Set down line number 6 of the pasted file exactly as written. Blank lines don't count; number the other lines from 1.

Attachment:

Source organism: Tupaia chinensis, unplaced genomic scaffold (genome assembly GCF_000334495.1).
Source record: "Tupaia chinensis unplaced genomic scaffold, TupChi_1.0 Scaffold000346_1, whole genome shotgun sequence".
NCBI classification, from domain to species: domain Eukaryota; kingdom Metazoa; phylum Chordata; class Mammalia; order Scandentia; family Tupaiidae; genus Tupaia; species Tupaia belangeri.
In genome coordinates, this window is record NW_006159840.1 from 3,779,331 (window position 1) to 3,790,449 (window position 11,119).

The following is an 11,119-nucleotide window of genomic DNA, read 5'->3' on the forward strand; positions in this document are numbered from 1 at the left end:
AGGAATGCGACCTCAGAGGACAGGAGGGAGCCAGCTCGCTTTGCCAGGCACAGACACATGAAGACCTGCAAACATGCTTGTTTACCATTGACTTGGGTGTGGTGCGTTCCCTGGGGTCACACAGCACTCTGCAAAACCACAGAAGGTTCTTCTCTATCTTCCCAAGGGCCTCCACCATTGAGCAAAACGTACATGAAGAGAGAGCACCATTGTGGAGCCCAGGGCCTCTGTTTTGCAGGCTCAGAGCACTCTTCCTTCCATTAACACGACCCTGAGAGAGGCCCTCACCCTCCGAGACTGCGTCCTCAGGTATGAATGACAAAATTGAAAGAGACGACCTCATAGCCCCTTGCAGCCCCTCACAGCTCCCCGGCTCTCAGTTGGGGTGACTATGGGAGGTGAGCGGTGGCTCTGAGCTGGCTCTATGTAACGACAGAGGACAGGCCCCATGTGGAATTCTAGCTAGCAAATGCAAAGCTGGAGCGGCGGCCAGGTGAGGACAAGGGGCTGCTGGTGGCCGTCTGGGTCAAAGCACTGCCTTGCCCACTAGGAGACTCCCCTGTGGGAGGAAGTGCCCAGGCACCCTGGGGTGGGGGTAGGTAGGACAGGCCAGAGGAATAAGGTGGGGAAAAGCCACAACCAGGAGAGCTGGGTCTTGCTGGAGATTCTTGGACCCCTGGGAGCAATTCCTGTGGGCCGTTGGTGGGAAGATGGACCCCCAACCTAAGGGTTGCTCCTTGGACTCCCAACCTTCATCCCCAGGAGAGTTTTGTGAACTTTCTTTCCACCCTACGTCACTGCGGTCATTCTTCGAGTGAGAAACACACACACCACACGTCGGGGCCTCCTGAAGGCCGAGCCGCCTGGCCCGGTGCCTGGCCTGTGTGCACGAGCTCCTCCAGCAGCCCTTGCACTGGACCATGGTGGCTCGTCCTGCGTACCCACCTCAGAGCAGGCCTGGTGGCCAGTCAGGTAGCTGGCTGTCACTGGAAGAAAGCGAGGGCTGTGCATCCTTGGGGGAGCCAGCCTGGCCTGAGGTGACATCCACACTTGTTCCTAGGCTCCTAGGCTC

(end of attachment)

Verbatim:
AGGAATGCGACCTCAGAGGACAGGAGGGAGCCAGCTCGCTTTGCCAGGCACAGACACATGAAGACCTGCAAACATGCTTGTTTACCATTGACTTGGGTGTGGTGCGTTCCCTGGGGTCACACAGCACTCTGCAAAACCACAGAAGGTTCTTCTCTATCTTCCCAAGGGCCTCCACCATTGAGCAAAACGTACATGAAGAGAGAGCACCATTGTGGAGCCCAGGGCCTCTGTTTTGCAGGCTCAGAGCACTCTTCCTTCCATTAACACGACCCTGAGAGAGGCCCTCACCCTCCGAGACTGCGTCCTCAGGTATGAATGACAAAATTGAAAGAGACGACCTCATAGCCCCTTGCAGCCCCTCACAGCTCCCCGGCTCTCAGTTGGGGTGACTATGGGAGGTGAGCGGTGGCTCTGAGCTGGCTCTATGTAACGACAGAGGACAGGCCCCATGTGGAATTCTAGCTAGCAAATGCAAAGCTGGAGCGGCGGCCAGGTGAGGACAAGGGGCTGCTGGTGGCCGTCTGGGTCAAAGCACTGCCTTGCCCACTAGGAGACTCCCCTGTGGGAGGAAGTGCCCAGGCACCCTGGGGTGGGGGTAGGTAGGACAGGCCAGAGGAATAAGGTGGGGAAAAGCCACAACCAGGAGAGCTGGGTCTTGCTGGAGATTCTTGGACCCCTGGGAGCAATTCCTGTGGGCCGTTGGTGGGAAGATGGACCCCCAACCTAAGGGTTGCTCCTTGGACTCCCAACCTTCATCCCCAGGAGAGTTTTGTGAACTTTCTTTCCACCCTACGTCACTGCGGTCATTCTTCGAGTGAGAAACACACACACCACACGTCGGGGCCTCCTGAAGGCCGAGCCGCCTGGCCCGGTGCCTGGCCTGTGTGCACGAGCTCCTCCAGCAGCCCTTGCACTGGACCATGGTGGCTCGTCCTGCGTACCCACCTCAGAGCAGGCCTGGTGGCCAGTCAGGTAGCTGGCTGTCACTGGAAGAAAGCGAGGGCTGTGCATCCTTGGGGGAGCCAGCCTGGCCTGAGGTGACATCCACACTTGTTCCTAGGCTCCTAGGCTC